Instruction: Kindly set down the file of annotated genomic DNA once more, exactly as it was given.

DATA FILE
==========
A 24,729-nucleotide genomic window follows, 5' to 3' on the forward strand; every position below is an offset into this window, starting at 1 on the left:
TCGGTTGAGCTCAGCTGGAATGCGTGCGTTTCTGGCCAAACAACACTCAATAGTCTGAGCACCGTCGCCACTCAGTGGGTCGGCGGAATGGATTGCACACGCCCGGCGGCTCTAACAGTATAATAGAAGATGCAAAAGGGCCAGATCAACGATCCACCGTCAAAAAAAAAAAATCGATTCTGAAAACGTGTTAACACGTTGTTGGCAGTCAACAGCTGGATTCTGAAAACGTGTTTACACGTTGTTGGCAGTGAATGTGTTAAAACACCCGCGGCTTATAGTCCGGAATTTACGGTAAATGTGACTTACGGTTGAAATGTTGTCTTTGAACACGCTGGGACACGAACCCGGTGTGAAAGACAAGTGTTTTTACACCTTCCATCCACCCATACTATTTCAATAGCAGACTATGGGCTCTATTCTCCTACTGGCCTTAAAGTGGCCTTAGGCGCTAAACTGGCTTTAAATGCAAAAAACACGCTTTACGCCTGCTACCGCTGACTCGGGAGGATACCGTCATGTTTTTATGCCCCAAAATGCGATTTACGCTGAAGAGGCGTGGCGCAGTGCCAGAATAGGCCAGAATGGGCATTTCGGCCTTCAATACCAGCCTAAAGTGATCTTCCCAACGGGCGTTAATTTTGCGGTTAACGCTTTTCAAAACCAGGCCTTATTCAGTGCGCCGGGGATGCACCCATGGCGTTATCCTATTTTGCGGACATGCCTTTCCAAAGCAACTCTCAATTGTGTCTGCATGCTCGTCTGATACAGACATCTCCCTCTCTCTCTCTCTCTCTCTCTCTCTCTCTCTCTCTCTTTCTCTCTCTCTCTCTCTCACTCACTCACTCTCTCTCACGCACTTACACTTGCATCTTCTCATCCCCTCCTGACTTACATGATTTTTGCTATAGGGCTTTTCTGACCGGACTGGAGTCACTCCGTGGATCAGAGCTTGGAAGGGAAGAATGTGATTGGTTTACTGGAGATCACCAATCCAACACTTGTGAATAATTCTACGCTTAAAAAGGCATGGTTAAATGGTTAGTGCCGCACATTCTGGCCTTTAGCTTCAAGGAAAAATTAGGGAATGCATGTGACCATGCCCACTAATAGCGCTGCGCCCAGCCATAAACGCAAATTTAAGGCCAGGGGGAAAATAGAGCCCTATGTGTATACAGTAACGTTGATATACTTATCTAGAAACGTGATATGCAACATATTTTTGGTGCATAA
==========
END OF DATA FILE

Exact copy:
A 24,729-nucleotide genomic window follows, 5' to 3' on the forward strand; every position below is an offset into this window, starting at 1 on the left:
TCGGTTGAGCTCAGCTGGAATGCGTGCGTTTCTGGCCAAACAACACTCAATAGTCTGAGCACCGTCGCCACTCAGTGGGTCGGCGGAATGGATTGCACACGCCCGGCGGCTCTAACAGTATAATAGAAGATGCAAAAGGGCCAGATCAACGATCCACCGTCAAAAAAAAAAAATCGATTCTGAAAACGTGTTAACACGTTGTTGGCAGTCAACAGCTGGATTCTGAAAACGTGTTTACACGTTGTTGGCAGTGAATGTGTTAAAACACCCGCGGCTTATAGTCCGGAATTTACGGTAAATGTGACTTACGGTTGAAATGTTGTCTTTGAACACGCTGGGACACGAACCCGGTGTGAAAGACAAGTGTTTTTACACCTTCCATCCACCCATACTATTTCAATAGCAGACTATGGGCTCTATTCTCCTACTGGCCTTAAAGTGGCCTTAGGCGCTAAACTGGCTTTAAATGCAAAAAACACGCTTTACGCCTGCTACCGCTGACTCGGGAGGATACCGTCATGTTTTTATGCCCCAAAATGCGATTTACGCTGAAGAGGCGTGGCGCAGTGCCAGAATAGGCCAGAATGGGCATTTCGGCCTTCAATACCAGCCTAAAGTGATCTTCCCAACGGGCGTTAATTTTGCGGTTAACGCTTTTCAAAACCAGGCCTTATTCAGTGCGCCGGGGATGCACCCATGGCGTTATCCTATTTTGCGGACATGCCTTTCCAAAGCAACTCTCAATTGTGTCTGCATGCTCGTCTGATACAGACATCTCCCTCTCTCTCTCTCTCTCTCTCTCTCTCTCTCTCTCTCTTTCTCTCTCTCTCTCTCTCACTCACTCACTCTCTCTCACGCACTTACACTTGCATCTTCTCATCCCCTCCTGACTTACATGATTTTTGCTATAGGGCTTTTCTGACCGGACTGGAGTCACTCCGTGGATCAGAGCTTGGAAGGGAAGAATGTGATTGGTTTACTGGAGATCACCAATCCAACACTTGTGAATAATTCTACGCTTAAAAAGGCATGGTTAAATGGTTAGTGCCGCACATTCTGGCCTTTAGCTTCAAGGAAAAATTAGGGAATGCATGTGACCATGCCCACTAATAGCGCTGCGCCCAGCCATAAACGCAAATTTAAGGCCAGGGGGAAAATAGAGCCCTATGTGTATACAGTAACGTTGATATACTTATCTAGAAACGTGATATGCAACATATTTTTGGTGCATAA